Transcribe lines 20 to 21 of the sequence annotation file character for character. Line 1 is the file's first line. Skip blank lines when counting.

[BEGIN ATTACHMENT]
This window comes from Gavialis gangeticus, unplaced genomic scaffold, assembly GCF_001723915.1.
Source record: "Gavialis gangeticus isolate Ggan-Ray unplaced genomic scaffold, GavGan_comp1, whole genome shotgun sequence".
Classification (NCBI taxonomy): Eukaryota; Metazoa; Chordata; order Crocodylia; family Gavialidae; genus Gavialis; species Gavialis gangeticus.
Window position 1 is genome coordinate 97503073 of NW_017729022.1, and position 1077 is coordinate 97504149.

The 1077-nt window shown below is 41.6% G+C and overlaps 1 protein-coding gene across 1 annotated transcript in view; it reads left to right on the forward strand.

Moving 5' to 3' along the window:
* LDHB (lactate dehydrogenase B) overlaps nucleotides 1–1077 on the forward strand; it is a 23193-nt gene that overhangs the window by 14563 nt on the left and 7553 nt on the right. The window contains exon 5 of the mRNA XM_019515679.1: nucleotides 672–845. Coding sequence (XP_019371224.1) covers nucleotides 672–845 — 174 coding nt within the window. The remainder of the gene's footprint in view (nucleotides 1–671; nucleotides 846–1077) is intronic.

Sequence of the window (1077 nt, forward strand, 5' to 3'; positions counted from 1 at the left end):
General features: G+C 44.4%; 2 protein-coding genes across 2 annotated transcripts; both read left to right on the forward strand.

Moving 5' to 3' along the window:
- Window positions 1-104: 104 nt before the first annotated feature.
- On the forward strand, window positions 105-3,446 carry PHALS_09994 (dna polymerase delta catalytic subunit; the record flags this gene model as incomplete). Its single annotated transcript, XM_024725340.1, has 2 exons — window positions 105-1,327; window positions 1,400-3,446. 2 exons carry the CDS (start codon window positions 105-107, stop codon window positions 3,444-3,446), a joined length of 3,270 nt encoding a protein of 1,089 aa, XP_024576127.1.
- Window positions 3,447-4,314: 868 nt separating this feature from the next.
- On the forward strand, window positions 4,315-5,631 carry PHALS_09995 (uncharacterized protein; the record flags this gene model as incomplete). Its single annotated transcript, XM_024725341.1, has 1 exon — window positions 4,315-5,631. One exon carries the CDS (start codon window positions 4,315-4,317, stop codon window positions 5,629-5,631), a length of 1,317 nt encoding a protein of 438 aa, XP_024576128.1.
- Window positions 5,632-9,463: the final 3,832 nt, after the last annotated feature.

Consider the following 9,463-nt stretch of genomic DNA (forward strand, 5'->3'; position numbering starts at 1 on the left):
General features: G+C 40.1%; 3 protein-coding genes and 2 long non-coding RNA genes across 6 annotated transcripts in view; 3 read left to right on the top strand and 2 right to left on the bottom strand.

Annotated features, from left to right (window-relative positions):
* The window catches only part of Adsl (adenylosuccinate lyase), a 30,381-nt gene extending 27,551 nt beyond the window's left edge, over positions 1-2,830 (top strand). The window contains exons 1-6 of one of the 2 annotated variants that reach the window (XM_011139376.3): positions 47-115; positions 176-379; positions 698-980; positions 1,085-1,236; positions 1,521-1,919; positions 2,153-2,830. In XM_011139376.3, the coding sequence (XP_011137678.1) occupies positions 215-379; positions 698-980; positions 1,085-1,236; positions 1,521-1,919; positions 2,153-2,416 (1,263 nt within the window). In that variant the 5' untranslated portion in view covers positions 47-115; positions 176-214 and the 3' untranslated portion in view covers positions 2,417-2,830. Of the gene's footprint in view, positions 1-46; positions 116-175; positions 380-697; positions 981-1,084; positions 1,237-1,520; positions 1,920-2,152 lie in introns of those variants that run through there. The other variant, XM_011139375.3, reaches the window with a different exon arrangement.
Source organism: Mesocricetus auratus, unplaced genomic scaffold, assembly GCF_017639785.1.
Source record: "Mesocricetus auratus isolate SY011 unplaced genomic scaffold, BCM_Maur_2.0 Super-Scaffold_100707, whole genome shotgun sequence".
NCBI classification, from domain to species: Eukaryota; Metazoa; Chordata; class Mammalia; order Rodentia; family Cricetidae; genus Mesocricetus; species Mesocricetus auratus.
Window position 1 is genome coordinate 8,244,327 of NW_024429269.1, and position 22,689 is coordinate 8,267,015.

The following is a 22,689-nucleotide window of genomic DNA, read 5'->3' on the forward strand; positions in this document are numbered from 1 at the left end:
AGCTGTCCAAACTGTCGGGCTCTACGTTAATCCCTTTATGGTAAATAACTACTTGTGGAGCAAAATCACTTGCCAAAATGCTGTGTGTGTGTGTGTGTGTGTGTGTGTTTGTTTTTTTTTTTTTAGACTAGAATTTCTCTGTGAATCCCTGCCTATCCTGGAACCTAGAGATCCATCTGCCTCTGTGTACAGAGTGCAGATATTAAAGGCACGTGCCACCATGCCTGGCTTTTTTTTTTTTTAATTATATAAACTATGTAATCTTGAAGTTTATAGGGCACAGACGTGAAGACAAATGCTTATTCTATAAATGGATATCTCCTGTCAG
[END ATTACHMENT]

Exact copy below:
Source organism: Mesocricetus auratus, unplaced genomic scaffold, assembly GCF_017639785.1.
Source record: "Mesocricetus auratus isolate SY011 unplaced genomic scaffold, BCM_Maur_2.0 Super-Scaffold_100707, whole genome shotgun sequence".